Well, I'd recommend finding a workshop that has a "power" plane. Using a hand plane(unless it is REALLY long)will make it very difficult to make the edge straight. I made this mistake when planing the edges of Mahogany sides that I tried to glue onto a maple neck-thru. It didn't work, so I had to go to my school's workshop, and use their power planing table...

##### Share on other sites

As as been said, a straight edge and a try square really are necessary when building anything (never mind a guitar). I'd use a hand plane, but that's me, cause I prefer using hand tools.

##### Share on other sites

ja zo hollands als het maar zijn kan .. En tja je moet toch ergens beginnen ; you have to start somewhere ...  I have hardly any experienxe in woodwordking .. made a few small windmills .. and skateboards .. but that is pretty straight forward .. doesn't matter if something is not flat or square ..

This is a totaly different story, guitar/ bass building .. I thought about starting of with a pre made neck .. but I figured the neck is just about the entire instrument .. so if I don't make the neck I might as well stop immediatly

I guess .. what I am wondering is, what is flat enough .. and I guess the hardest thing is .. how to make one side flat so that you have a reference for the others (this relates to the paralel sides)

And onwhich side do you start, after gleuing the laminates,  do you just asume the outer edges are paralel? What is good enough?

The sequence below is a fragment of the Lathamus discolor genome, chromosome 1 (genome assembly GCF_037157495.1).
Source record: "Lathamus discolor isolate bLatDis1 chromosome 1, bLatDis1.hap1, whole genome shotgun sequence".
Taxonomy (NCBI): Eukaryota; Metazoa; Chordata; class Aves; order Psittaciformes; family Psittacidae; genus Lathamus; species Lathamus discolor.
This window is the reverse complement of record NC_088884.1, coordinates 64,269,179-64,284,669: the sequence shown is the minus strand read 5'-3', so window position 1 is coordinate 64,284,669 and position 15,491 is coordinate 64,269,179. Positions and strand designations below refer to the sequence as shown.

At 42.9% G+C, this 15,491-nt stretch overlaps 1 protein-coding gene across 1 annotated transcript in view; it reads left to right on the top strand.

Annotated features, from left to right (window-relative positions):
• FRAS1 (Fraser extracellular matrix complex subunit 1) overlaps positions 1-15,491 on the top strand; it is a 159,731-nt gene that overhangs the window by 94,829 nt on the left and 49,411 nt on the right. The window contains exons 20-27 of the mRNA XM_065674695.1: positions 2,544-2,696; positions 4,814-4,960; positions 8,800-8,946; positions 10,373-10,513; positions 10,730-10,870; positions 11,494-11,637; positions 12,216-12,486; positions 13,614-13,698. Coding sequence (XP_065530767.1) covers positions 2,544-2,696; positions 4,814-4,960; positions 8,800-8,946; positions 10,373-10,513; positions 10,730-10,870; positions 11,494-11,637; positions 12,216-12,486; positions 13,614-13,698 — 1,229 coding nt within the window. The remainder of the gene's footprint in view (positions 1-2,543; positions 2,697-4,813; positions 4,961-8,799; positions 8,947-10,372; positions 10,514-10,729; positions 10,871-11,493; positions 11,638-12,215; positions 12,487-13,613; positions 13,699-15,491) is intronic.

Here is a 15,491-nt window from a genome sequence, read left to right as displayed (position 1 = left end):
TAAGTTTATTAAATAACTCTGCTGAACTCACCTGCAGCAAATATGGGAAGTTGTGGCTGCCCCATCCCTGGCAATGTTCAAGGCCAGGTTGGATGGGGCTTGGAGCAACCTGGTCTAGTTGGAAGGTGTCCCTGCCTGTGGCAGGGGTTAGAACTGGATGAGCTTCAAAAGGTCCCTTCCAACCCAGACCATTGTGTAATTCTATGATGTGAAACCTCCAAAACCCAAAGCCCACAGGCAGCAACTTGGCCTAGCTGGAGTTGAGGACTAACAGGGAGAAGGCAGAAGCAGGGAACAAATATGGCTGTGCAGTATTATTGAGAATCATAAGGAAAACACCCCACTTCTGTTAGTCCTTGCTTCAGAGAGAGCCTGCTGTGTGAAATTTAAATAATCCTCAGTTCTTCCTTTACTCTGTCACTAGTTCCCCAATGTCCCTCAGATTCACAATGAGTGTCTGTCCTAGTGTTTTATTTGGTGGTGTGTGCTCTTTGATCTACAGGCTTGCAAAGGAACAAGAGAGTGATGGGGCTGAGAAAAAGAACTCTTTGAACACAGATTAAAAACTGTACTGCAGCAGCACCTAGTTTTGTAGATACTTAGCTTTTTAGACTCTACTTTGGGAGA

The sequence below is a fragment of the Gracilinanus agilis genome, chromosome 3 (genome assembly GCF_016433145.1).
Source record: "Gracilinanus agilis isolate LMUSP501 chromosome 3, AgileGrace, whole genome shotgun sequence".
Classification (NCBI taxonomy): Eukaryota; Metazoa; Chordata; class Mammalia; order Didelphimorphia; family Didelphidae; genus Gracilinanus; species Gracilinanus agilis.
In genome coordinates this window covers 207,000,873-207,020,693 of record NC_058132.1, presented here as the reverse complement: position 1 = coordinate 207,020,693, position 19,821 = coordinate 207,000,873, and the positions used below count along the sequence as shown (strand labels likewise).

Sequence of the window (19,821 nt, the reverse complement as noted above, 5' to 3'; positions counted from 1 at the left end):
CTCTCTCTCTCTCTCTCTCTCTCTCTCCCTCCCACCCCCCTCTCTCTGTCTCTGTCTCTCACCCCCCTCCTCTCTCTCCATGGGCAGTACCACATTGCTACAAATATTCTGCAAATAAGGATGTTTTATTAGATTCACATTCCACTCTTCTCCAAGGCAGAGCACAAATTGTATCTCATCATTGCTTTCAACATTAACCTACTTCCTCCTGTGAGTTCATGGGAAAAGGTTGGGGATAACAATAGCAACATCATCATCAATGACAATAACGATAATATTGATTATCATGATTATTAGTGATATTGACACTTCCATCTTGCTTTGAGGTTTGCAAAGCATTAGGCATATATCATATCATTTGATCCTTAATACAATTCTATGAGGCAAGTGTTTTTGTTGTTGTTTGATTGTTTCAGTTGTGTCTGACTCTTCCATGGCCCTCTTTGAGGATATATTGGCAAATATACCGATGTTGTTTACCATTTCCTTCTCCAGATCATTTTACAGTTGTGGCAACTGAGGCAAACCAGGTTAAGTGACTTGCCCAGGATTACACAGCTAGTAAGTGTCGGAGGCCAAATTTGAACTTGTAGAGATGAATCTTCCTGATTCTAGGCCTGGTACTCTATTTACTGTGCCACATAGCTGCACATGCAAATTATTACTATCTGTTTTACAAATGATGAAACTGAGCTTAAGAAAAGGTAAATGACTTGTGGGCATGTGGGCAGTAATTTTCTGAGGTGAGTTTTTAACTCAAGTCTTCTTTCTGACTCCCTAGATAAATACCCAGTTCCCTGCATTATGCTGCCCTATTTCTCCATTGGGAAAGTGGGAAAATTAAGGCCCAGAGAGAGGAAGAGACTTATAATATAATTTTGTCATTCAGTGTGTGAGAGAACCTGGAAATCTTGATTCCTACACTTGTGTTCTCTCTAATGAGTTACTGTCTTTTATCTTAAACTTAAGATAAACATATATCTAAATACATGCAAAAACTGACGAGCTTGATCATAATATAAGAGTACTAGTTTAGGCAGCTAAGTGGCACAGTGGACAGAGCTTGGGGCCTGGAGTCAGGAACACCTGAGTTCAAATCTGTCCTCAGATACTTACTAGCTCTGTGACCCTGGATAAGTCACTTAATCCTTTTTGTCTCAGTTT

What is prefered a hand plane or a "power" plane..

I guess there are just a lot of insecurities that i run into ... and the only way I will find out is to do it .. but tips are still welcome

Altijd leuk om meer Nederlanders tegen te komen. Kom ook eens langs bij het zelfbouw forum bij gitaarnet.nl, zou ik zeggen. Hier vind je wel meer informatie, maar daar is het ook gezellig.

'Flat enough', well, it just needs to be very flat and even. So you don't have gaps or irregularities when gluing things up, or only so much irregularity as very, very light pressure can correct. The 'reference' flatness has to be a straightedge, which you buy, something made of metal. The square (again, buy it) helps you square everything up. If we're talking neck lamiantes, only the bits that need gluing together, and keeping the thing even thickness (or evenly tapered along its length) matters.

I'd reccomend learning to tune and use a handplane, although a powerplane can work. I'd also simply reccomend you start out by getting your blanks planed by a woodworker with the proper machines. Much easier, and if you can watch while they do it, even better. Might even be able to give you some tips about how to do it by hand.

I still get a lot of my stock surfaced for me, because it takes the lumber yard (have a planer there) mere minutes to run through their machine, costs me a few extra euros per board, but at least I know I've got a sqaured, evenly thicknessed, nicely surfaced piece of wood. I could and have done this by hand a couple of times, but if I can have it done, I will. Now, if I had the space for a planer and/or jointer....

## Join the conversation

You can post now and register later. If you have an account, sign in now to post with your account.

Reply to this topic...

×   Pasted as rich text.   Paste as plain text instead

Only 75 emoji are allowed.

×   Your previous content has been restored.   Clear editor

×   You cannot paste images directly. Upload or insert images from URL.

×
×
• Home